The Gallatin County, Montana county commissioners contemplate Gallatin County, MT zoning as the means to manage both future and present growth. With close to an 11 percent increase in the county's population since 2000, protection of the region's agricultural legacy and preservation of its natural beauty are intrinsic to retaining the appeal that keeps people visiting and relocating to Gallatin County, which is seated in Bozeman, Montana.
It's a toss up as to whether Gallatin's countywide zoning regulations throughout the Gallatin Valley will have much of an impact on southwest Montana rancher's and farmer's property; regulation details are in the process of being hammered out and could take a while longer because opposing sides see zoning coming from opposite directions: one side thinks zoning should be top down, the other side believes zoning needs to be bottom up; thus the slow progression.
Parceling of Gallatin County land into smaller properties, which the more recent residents now live on, occurred prior to passage of Montana's subdivision review requirements in 1973:
"a division of land or land so divided that it creates one or more parcels containing less than 160 acres that cannot be described as a one-quarter aliquot part of a US government section, exclusive of public roadways, in order that the title to or possession of the parcels may be sold, rented, leased, or otherwise conveyed and includes any resubdivision and further includes a condominium or area, regardless of its size, that provides or will provide multiple spaces for recreational camping vehicles or mobile homes."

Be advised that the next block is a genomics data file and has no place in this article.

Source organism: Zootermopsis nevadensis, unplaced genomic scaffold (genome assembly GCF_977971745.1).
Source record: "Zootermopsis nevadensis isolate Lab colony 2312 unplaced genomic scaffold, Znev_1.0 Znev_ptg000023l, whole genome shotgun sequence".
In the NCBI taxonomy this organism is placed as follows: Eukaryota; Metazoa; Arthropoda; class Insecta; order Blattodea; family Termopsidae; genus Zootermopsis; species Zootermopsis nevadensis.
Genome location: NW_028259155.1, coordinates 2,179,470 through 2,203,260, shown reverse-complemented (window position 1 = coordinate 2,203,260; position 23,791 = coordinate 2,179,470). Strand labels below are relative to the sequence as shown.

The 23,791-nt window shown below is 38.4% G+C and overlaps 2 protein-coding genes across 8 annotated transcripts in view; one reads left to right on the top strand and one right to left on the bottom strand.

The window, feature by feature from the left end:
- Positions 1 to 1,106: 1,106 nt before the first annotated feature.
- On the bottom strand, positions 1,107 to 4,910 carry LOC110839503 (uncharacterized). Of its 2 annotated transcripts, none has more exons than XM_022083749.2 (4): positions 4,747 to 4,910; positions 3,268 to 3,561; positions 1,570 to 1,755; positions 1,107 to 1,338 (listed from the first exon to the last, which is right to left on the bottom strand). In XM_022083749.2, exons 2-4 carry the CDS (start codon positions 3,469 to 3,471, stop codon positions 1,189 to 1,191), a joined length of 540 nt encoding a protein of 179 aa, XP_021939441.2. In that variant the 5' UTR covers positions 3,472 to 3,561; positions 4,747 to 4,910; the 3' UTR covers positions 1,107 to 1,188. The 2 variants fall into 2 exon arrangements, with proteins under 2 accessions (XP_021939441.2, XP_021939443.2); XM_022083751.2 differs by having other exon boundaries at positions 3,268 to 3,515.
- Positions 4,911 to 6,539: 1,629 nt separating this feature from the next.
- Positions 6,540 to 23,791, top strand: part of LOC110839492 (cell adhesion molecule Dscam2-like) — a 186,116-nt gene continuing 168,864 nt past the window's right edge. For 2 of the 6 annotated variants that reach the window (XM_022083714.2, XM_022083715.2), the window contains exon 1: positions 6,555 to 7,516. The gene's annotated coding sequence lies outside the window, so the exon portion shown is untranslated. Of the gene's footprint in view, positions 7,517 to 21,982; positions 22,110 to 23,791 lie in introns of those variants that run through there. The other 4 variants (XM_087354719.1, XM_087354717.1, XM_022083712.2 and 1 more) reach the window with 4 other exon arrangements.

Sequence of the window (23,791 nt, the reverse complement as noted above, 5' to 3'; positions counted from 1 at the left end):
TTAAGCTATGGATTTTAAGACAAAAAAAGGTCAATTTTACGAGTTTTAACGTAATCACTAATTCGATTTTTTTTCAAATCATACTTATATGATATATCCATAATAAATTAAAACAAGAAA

Many Gallatin Valley residents have placed their Montana land into conservation easements, which amounts to having already cashed their transfer development development rights. The question is what about those who haven't decided what to do with their land? Should they have the same possibilities with cashing in on their southwest Montana land as those who have profited in the past?
Intelligent growth and property rights and keeping the balance between the two is a touchy subject in the southwest Montana region, which has lost a wealth of large Montana farms and Montana dairies recently. The question remains, "Should Gallatin County County remove potential land development values through strict county zoning?"
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Taunya Fagan Prudential Montana Real Estate 406.579.9683 email@example.com
Above Photo by Alex Diekmann, Trust for Public Land